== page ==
Deployment and Management Responsibility
You will need to decide the level of involvement you would want in terms of deploying and managing the service. Remember this involvement may be community based and it is wise to take a realistic approach to future involvement of the community in a longer term project.
There are two main types of project implementation methods:
Self-build (DIY type)
where the community is actively involved with acquiring and implementing the infrastructure and fibre connecting the community to the network. This may include the on-going maintenance and support of the infrastructure providing the broadband services. Often this approach commits the community to a long term programme to either provide a return on the investment made in acquiring the infrastructure equipment or paying for the connectivity to the community from the Internet.
The self-build route may allow the opportunity to lay fibre between strategic community locations across local farm land and this could be achieved at a fraction of the equivalent cost if a specialist business is employed to carry out this task. It is estimated that up to 85% of the cost of project implementation is spend on the civil engineering aspects and any major reduction in these costs should be always examined.
Contracted In (managed service)
where the community by way of the broadband project team or Parish Council, selects the supplier to provide all aspects of the service to the community. Individual residents or businesses are normally required to take out individual term contracts (i.e. 18 months duration) with the chosen broadband supplier for the broadband service they require.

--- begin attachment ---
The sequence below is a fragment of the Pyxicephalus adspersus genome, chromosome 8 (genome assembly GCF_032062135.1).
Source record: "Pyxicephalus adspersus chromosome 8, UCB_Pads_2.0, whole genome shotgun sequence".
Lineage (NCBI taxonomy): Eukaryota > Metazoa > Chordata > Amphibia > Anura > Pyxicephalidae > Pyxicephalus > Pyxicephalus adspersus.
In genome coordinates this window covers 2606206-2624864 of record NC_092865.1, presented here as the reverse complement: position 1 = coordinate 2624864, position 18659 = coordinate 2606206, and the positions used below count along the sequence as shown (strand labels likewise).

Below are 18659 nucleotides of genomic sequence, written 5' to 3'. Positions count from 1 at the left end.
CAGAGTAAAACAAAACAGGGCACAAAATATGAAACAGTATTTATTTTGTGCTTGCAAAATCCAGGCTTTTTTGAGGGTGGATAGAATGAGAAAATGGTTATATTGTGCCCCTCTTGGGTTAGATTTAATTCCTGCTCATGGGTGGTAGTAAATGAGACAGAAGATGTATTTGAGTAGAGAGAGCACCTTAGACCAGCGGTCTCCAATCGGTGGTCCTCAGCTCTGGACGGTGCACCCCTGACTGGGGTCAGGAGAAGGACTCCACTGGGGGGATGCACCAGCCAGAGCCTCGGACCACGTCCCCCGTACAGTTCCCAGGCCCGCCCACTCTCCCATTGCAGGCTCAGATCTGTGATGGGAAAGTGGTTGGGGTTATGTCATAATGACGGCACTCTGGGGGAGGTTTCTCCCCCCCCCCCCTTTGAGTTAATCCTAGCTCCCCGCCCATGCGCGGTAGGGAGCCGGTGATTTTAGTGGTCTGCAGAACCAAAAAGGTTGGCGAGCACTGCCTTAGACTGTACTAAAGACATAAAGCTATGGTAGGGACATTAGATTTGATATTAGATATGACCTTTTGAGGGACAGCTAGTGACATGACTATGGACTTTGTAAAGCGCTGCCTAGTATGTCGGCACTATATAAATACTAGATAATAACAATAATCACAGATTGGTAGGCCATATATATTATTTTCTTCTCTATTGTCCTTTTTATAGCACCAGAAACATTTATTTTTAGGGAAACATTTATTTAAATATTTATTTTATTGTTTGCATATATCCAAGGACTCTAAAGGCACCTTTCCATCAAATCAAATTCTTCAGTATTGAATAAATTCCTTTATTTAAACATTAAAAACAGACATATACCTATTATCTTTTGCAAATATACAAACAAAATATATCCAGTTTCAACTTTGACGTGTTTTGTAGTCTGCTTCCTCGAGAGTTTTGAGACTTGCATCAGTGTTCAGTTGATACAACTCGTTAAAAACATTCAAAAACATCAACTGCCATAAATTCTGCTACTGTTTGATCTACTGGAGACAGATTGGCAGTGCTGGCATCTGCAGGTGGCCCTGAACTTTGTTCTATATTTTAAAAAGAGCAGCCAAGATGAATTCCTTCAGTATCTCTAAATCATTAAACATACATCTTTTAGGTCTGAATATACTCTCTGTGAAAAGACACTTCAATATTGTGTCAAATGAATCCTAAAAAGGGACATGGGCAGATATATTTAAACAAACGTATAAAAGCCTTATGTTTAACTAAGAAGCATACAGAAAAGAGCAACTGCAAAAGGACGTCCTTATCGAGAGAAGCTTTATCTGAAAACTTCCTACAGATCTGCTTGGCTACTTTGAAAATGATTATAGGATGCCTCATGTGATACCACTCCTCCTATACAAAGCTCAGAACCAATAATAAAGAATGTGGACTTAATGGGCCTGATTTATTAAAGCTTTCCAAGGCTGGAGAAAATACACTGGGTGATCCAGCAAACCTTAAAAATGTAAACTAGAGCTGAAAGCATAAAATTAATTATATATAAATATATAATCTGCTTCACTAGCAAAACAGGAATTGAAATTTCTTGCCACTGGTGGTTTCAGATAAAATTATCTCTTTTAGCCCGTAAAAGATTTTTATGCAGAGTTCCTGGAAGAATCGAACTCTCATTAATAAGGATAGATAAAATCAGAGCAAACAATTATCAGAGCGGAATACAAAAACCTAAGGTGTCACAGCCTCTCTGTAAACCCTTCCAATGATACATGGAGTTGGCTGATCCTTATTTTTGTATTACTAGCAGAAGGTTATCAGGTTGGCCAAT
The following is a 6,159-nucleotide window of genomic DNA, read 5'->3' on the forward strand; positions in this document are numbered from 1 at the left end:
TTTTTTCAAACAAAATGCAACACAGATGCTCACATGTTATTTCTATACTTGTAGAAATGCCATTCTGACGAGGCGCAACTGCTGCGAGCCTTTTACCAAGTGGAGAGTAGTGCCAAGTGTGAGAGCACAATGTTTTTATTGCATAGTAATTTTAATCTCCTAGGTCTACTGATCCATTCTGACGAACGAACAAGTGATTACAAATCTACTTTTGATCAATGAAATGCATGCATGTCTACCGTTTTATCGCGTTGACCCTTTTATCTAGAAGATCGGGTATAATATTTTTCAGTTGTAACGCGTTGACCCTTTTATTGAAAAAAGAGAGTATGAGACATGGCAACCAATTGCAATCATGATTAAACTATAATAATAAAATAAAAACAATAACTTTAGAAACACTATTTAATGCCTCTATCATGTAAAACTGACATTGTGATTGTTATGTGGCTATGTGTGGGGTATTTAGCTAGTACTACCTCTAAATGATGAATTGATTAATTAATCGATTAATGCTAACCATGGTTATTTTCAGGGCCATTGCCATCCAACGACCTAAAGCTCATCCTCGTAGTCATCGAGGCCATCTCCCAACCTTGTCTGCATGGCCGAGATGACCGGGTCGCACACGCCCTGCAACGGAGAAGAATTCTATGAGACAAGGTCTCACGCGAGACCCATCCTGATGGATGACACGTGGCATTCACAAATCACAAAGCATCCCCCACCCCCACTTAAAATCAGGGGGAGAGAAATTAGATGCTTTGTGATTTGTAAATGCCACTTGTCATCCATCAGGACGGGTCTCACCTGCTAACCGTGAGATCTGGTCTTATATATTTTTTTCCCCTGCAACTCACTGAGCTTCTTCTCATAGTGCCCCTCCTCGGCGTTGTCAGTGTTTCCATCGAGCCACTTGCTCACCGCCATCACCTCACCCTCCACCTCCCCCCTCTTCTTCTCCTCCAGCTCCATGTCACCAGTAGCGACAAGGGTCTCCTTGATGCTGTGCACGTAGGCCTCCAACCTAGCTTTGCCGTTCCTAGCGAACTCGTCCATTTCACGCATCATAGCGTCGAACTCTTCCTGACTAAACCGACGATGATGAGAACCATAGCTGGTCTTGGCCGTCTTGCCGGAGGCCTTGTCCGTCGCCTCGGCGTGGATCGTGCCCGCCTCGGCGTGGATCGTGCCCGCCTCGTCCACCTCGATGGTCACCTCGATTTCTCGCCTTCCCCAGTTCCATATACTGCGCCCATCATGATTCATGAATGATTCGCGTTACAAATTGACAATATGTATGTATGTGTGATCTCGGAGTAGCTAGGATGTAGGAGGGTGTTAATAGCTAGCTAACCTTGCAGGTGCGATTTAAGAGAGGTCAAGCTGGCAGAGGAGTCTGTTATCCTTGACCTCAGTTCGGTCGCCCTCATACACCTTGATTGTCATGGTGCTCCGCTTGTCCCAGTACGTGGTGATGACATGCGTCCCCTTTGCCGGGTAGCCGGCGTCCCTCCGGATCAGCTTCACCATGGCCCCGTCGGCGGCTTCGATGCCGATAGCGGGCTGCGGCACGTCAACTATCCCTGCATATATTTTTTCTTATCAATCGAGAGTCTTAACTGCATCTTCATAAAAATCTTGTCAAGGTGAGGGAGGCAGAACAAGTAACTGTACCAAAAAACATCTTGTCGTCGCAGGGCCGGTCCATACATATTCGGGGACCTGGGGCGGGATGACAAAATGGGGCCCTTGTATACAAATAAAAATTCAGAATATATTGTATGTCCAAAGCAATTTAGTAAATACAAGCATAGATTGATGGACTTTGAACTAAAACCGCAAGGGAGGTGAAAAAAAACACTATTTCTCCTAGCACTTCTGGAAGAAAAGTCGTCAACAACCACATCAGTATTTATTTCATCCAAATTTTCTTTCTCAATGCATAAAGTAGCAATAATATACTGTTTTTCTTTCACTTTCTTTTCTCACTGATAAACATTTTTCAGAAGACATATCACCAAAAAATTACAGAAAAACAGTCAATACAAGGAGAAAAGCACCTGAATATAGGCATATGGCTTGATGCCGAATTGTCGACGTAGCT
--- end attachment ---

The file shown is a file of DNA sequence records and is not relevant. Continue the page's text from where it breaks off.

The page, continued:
A “Contract In” approach linked to a suitable contractual community agreement provides the following main benefits:
- Lower cost implementation
- Faster service implementation
- Shorter contractual terms for the end users
- Can provide the speed/bandwidth demands for a community for the next 5 years
- Likely to provide a user route to super-fast broadband (more than 20mps)
- The project team can stand down for most aspects once the service roll-out is started. Community contract reporting and user updates being all that is required of the project team moving forward.
- Provides the opportunity for closely located communities to combine activities and have a service supplied to support multiple communities. This helps achieve funding support, potentially lower implementation costs, pooling of project resources and is a more attractive prospect for suppliers.
In both project implementation methods it is possible to have a hybrid of technology deliverables within the network delivery – fibre or wireless. It is also possible that once implemented the network could be transferred to a willing supplier for on-going maintenance and support and the administration facilities including the adding of new connections or the upgrading of services as required.
One important consideration to remember is that whichever method of delivery is chosen, it is the services and applications carried by the network to residents and businesses that is important. The physical network delivery is seldom considered important to the users once installed providing it remains reliable and fit for purpose.